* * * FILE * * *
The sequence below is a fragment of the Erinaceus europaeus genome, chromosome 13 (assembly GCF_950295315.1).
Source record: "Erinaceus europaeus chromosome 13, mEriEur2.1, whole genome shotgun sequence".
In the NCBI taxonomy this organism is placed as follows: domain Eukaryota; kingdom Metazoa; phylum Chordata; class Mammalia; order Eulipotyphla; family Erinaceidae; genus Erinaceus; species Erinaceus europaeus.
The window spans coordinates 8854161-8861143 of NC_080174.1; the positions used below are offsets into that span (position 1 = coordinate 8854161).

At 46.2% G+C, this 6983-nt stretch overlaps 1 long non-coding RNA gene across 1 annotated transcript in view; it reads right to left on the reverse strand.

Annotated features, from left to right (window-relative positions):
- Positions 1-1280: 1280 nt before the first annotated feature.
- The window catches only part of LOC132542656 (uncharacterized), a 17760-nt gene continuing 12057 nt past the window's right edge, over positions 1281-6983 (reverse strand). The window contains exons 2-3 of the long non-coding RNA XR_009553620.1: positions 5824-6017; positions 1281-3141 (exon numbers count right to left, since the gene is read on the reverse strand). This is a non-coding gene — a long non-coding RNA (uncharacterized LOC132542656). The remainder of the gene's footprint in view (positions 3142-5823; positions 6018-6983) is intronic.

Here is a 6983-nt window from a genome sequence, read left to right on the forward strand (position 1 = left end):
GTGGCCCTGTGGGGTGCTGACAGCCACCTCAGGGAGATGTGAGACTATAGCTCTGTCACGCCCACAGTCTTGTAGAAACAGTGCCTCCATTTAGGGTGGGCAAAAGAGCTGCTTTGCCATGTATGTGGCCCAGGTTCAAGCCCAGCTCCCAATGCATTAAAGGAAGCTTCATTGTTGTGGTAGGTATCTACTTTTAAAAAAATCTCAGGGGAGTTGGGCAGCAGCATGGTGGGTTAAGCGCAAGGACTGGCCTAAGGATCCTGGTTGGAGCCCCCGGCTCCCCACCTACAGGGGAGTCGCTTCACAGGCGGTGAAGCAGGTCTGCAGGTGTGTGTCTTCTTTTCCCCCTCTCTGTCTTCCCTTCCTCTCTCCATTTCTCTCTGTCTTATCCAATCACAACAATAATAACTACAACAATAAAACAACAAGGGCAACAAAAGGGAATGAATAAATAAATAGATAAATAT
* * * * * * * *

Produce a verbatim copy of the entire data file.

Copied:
The sequence below is a fragment of the Erinaceus europaeus genome, chromosome 13 (assembly GCF_950295315.1).
Source record: "Erinaceus europaeus chromosome 13, mEriEur2.1, whole genome shotgun sequence".
In the NCBI taxonomy this organism is placed as follows: domain Eukaryota; kingdom Metazoa; phylum Chordata; class Mammalia; order Eulipotyphla; family Erinaceidae; genus Erinaceus; species Erinaceus europaeus.
The window spans coordinates 8854161-8861143 of NC_080174.1; the positions used below are offsets into that span (position 1 = coordinate 8854161).

At 46.2% G+C, this 6983-nt stretch overlaps 1 long non-coding RNA gene across 1 annotated transcript in view; it reads right to left on the reverse strand.

Annotated features, from left to right (window-relative positions):
- Positions 1-1280: 1280 nt before the first annotated feature.
- The window catches only part of LOC132542656 (uncharacterized), a 17760-nt gene continuing 12057 nt past the window's right edge, over positions 1281-6983 (reverse strand). The window contains exons 2-3 of the long non-coding RNA XR_009553620.1: positions 5824-6017; positions 1281-3141 (exon numbers count right to left, since the gene is read on the reverse strand). This is a non-coding gene — a long non-coding RNA (uncharacterized LOC132542656). The remainder of the gene's footprint in view (positions 3142-5823; positions 6018-6983) is intronic.

Here is a 6983-nt window from a genome sequence, read left to right on the forward strand (position 1 = left end):
GTGGCCCTGTGGGGTGCTGACAGCCACCTCAGGGAGATGTGAGACTATAGCTCTGTCACGCCCACAGTCTTGTAGAAACAGTGCCTCCATTTAGGGTGGGCAAAAGAGCTGCTTTGCCATGTATGTGGCCCAGGTTCAAGCCCAGCTCCCAATGCATTAAAGGAAGCTTCATTGTTGTGGTAGGTATCTACTTTTAAAAAAATCTCAGGGGAGTTGGGCAGCAGCATGGTGGGTTAAGCGCAAGGACTGGCCTAAGGATCCTGGTTGGAGCCCCCGGCTCCCCACCTACAGGGGAGTCGCTTCACAGGCGGTGAAGCAGGTCTGCAGGTGTGTGTCTTCTTTTCCCCCTCTCTGTCTTCCCTTCCTCTCTCCATTTCTCTCTGTCTTATCCAATCACAACAATAATAACTACAACAATAAAACAACAAGGGCAACAAAAGGGAATGAATAAATAAATAGATAAATAT